Studies for the project continued through the early 1950s, but actual implementation languished until 1962 when Congress amended the Colorado River Storage Act of 1956, allowing the diversion of part of New Mexico's share of Colorado River basin waters into the Rio Grande basin.[3] The diversions proposed were for 235,000 acre⋅ft (0.290 km3) per year from three tributaries of the San Juan River in Colorado: the Rio Blanco, Navajo and Little Navajo Rivers, to the headwaters of the Rio Chama, a major tributary of the Rio Grande. The project would be constructed in two phases.[1][2] However, Reclamation ran into difficulties because the Navajo Nation asserted rights to about 900,000 acre⋅ft (1.1 km3) of water from the San Juan River, which runs through their traditional lands. Resultantly, only the first phase of the project was ever constructed, delivering just under 47% of the original amount proposed by Reclamation.[2][4]

On December 19, 1964, construction began on the Azotea Tunnel, the main water tunnel for the project, running from the Navajo River south to Azotea Creek in the Rio Chama watershed. Work started on the Oso and Little Oso tunnels in February 1966, and construction on the Blanco Tunnel began in March of the same year. In 1967, an enlargement of the outlets of existing El Vado Dam to accommodate increased flows from the diversion project was completed, and construction began on Heron Dam, which would impound the project's main storage reservoir.[1] Azotea Tunnel was holed through and construction was finished on the project's three diversion dams in 1970. Heron Dam was completed the next year. Nambe Falls Dam, completed in 1976, was the last part of the project to be built. The dam was the only one built of a series of small independent irrigation units originally proposed under the project to serve Native American lands. In 1978, Reclamation announced the completion of the San Juan-Chama Project.[2]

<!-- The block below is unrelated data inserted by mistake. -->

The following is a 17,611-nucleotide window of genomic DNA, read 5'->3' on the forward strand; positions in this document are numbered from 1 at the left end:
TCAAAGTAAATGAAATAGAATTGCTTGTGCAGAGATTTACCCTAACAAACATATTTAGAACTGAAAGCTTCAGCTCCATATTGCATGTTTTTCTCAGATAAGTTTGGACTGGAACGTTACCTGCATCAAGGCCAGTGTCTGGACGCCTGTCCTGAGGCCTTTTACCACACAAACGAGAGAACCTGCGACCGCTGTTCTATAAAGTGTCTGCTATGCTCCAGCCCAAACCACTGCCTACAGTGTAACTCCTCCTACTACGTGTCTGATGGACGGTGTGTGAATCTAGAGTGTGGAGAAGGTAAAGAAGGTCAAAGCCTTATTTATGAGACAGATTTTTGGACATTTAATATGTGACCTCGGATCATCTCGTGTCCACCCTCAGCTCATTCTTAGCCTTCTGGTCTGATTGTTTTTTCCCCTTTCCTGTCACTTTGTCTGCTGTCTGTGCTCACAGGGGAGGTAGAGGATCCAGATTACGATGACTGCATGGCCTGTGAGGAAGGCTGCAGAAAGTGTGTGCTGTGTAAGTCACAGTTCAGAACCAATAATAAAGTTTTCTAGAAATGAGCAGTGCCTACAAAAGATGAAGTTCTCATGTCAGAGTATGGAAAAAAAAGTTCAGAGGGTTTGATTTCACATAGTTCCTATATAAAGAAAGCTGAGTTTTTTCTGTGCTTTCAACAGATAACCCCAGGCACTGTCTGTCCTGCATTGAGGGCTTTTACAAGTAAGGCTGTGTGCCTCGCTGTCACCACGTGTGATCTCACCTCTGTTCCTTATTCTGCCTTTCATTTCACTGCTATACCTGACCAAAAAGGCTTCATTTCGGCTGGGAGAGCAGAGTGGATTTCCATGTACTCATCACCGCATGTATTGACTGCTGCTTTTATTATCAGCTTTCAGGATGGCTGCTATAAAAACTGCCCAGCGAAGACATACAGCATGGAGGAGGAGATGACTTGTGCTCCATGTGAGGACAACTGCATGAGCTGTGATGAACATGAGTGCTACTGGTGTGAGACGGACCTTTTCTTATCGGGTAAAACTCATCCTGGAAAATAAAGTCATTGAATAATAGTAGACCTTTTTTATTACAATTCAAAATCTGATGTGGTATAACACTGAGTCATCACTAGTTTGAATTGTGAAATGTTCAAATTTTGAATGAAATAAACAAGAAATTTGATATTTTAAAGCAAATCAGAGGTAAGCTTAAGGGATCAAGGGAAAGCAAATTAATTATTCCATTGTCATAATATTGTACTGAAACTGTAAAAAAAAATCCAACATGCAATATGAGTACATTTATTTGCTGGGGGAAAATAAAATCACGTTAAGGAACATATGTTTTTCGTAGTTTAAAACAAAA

2. Project Description

2.1. Diversion Works

The San Juan-Chama Project taps the water of the Rio Blanco, Navajo and Little Navajo Rivers via a series of small diversion dams, tunnels and siphons. Blanco Diversion Dam, with a diversion capacity of 520 cu ft/s (15 m3/s), sends water into the Blanco Feeder Conduit, which connects to the 8.64-mile (13.90 km)-long Blanco Tunnel and flows south towards the Little Navajo River. The water passes underneath the river via the Little Oso Siphon and connects to the Oso Tunnel. Just upstream from the siphon, Little Oso Diversion Dam sends up to 150 cu ft/s (4.2 m3/s) of water through the Little Oso Feeder Conduit, which also empties into the Oso Tunnel.[1]

Oso Tunnel, with a capacity of 650 cu ft/s (18 m3/s), travels 5.05 miles (8.13 km) south to the Navajo River, which it passes under via the Oso Siphon. Oso Diversion Dam on the Navajo diverts additional water into the Oso Feeder Conduit, which joins with water from the Oso Tunnel and Siphon to form the Azotea Tunnel. The Azotea Tunnel, which has a capacity of 950 cu ft/s (27 m3/s), runs south for 12.8 miles (20.6 km), passing under the Continental Divide. The tunnel terminates at Azotea Creek, a tributary of Willow Creek, which is in turn a tributary of the Rio Chama. The lower portion of Azotea Creek has been channelized to mitigate erosion from the higher flows.[1]